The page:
The Empress of Salt and Fortune by Nghi Vo
Release Date: March 24th from Tor.com
Why You’ll Love It: Nghi Vo’s gorgeous debut novella, marketed as an Asian period drama-meets-Margaret Atwood tale, follows two women defying traditional gender roles with striking results.
Publisher’s Description: A young royal from the far north is sent south for a political marriage in an empire reminiscent of imperial China. Her brothers are dead; her armies and their war mammoths are long defeated and caged behind their borders. Alone and sometimes reviled, she must choose her allies carefully. Rabbit, a handmaiden, sold by her parents to the palace for the lack of five baskets of dye, befriends the emperor’s lonely new wife and gets more than she bargained for. At once feminist high fantasy and an indictment of monarchy, this evocative debut follows the rise of the empress In-yo, who will bend history to her will and bring down her enemies, piece by piece.
The Glass Hotel by Emily St. John Mandel
Release Date: March 24th from Knopf
Why You’ll Love It: In her first novel since the award-winning Station Eleven, Emily St. John Mandel interweaves a Ponzi scheme’s collapse and a woman’s disappearance to stunning effect.
Publisher’s Description: On the night Vincent, a hotel bartender, meets Jonathan Alkaitis, someone scrawls a message on the lobby’s glass wall. Leon Prevant, a shipping executive for Neptune-Avradimis, reads the words and orders a drink to calm down. Alkaitis, the owner of the hotel and a wealthy investment manager, arrives too late to read the threat, never knowing it was intended for him. He leaves Vincent a $100 tip along with his business card, and a year later they are living together as husband and wife. But Alkaitis is running an international Ponzi scheme, and he controls countless retirement funds, including Leon’s. The collapse of the financial empire is as swift as it is devastating, obliterating fortunes and lives, while Vincent walks away into the night. Until, years later, she steps aboard a Neptune-Avramidis vessel and disappears.
House of Glass: The Story and Secrets of a Twentieth-Century Jewish Family by Hadley Freeman
Release Date: March 24th from Simon & Schuster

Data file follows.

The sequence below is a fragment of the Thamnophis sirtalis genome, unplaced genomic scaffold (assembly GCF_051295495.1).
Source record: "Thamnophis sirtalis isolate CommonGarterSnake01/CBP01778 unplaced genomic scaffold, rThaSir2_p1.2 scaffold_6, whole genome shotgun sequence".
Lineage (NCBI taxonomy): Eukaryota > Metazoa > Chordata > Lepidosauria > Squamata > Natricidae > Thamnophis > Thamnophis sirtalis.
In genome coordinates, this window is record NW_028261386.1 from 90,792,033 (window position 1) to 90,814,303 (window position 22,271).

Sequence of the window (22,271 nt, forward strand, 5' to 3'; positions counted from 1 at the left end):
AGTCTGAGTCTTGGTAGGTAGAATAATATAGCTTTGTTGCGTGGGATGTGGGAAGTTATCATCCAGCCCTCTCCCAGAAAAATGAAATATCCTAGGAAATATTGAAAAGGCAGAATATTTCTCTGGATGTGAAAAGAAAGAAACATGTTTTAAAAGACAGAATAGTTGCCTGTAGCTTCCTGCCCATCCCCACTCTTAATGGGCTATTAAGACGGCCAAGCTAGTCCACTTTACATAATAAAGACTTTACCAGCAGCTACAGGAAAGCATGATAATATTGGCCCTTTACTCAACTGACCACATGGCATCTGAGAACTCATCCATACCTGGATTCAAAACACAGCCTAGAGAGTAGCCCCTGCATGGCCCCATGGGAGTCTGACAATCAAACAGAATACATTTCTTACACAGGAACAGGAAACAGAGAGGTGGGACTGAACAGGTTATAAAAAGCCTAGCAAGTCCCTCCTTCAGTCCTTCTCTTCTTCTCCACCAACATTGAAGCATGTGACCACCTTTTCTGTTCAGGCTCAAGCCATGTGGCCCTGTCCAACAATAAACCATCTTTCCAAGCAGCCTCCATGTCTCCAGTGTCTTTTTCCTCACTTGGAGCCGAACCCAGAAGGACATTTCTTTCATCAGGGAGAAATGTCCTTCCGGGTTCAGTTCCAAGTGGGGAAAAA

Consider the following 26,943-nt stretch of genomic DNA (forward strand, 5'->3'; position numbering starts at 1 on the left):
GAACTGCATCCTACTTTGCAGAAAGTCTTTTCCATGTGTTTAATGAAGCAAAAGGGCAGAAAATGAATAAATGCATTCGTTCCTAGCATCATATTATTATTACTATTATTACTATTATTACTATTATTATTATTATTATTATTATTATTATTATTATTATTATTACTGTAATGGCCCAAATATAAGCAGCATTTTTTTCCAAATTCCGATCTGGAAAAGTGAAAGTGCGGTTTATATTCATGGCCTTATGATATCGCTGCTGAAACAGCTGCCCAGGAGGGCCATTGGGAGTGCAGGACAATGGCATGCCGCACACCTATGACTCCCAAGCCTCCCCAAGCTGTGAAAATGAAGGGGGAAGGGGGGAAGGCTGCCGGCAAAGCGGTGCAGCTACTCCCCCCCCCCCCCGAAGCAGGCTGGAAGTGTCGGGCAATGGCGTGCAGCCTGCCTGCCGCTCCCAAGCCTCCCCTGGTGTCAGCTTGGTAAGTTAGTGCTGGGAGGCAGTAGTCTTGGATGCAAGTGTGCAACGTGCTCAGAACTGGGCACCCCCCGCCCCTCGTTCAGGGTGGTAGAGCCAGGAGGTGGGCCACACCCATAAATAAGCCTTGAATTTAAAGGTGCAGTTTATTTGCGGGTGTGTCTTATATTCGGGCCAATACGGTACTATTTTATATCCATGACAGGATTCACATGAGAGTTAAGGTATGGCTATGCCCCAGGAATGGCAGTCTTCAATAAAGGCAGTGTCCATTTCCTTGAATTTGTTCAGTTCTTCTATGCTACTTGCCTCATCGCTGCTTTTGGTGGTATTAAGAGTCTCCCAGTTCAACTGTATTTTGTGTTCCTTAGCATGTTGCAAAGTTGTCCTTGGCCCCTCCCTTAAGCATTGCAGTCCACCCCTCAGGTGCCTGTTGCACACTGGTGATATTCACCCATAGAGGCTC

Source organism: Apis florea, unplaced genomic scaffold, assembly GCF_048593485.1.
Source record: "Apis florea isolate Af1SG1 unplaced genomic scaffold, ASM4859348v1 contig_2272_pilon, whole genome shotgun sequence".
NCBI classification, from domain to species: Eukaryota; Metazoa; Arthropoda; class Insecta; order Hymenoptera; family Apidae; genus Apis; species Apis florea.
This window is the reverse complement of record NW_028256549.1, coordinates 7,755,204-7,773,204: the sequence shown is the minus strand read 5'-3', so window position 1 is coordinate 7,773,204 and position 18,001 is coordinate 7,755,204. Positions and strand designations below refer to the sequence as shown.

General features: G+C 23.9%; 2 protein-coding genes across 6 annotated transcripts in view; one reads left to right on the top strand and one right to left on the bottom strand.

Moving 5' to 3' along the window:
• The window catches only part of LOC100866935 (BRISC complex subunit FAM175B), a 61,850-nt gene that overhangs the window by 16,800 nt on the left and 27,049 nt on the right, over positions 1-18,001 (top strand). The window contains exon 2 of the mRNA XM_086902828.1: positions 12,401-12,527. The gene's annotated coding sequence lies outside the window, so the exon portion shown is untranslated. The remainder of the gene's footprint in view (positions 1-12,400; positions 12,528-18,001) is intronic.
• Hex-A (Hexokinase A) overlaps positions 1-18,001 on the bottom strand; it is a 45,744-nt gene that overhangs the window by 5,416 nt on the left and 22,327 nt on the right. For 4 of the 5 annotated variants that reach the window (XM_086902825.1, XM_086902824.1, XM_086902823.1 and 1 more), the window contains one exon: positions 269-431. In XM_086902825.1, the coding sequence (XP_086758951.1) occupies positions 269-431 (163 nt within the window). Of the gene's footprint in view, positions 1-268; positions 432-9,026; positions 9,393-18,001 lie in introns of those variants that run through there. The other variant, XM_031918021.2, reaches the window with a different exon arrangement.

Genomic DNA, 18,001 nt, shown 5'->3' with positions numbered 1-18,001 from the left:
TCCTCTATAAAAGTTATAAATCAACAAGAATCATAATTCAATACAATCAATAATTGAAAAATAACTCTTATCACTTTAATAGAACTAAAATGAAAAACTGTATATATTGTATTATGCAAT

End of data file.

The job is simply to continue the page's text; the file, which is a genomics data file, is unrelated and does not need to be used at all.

Why You’ll Love It: Written after investigating her family’s secret history, Hadley Freeman’s utterly enthralling book explores the “broad range of experiences of Eastern European Jews during Holocaust.”
Publisher’s Description: Hadley Freeman knew her grandmother Sara lived in France just as Hitler started to gain power, but rarely did anyone in her family talk about it. Long after her grandmother’s death, she found a shoebox tucked in the closet containing photographs of her grandmother with a mysterious stranger, a cryptic telegram from the Red Cross and a drawing signed by Picasso. This discovery sent Freeman on a decade-long quest to uncover the significance of these keepsakes and piece together the puzzle of her family’s past, discovering more about the lives of her grandmother and her three brothers. This thrilling family saga is filled with extraordinary twists, vivid characters and famous cameos, illuminating the Jewish and immigrant experience in the World War II era.
Wow, No Thank You by Samantha Irby
Release Date: March 31st from Vintage Books
Why You’ll Love It: Samantha Irby is known for her entertaining essay collections, and her latest promises more laughs and wild anecdotes drawn from her new stage in life.
Publisher’s Description: Samantha Irby is 40 and increasingly uncomfortable in her own skin despite what Inspirational Instagram Infographics have promised her. She has left her job as a receptionist at a veterinary clinic, has published successful books and has been friendzoned by Hollywood. She’s left Chicago and moved into a house with a garden with her wife in a Blue town in the middle of a Red state where she now hosts book clubs and makes mason jar salads. This is the bourgeois life of a Hallmark Channel dream. She goes on bad dates with new friends, spends weeks in Los Angeles taking meetings with “tv executives slash amateur astrologers” while being a “cheese fry-eating slightly damp Midwest person” who still hides past due bills under her pillow. The essays in this collection draw on the raw, hilarious particulars of Irby’s new life.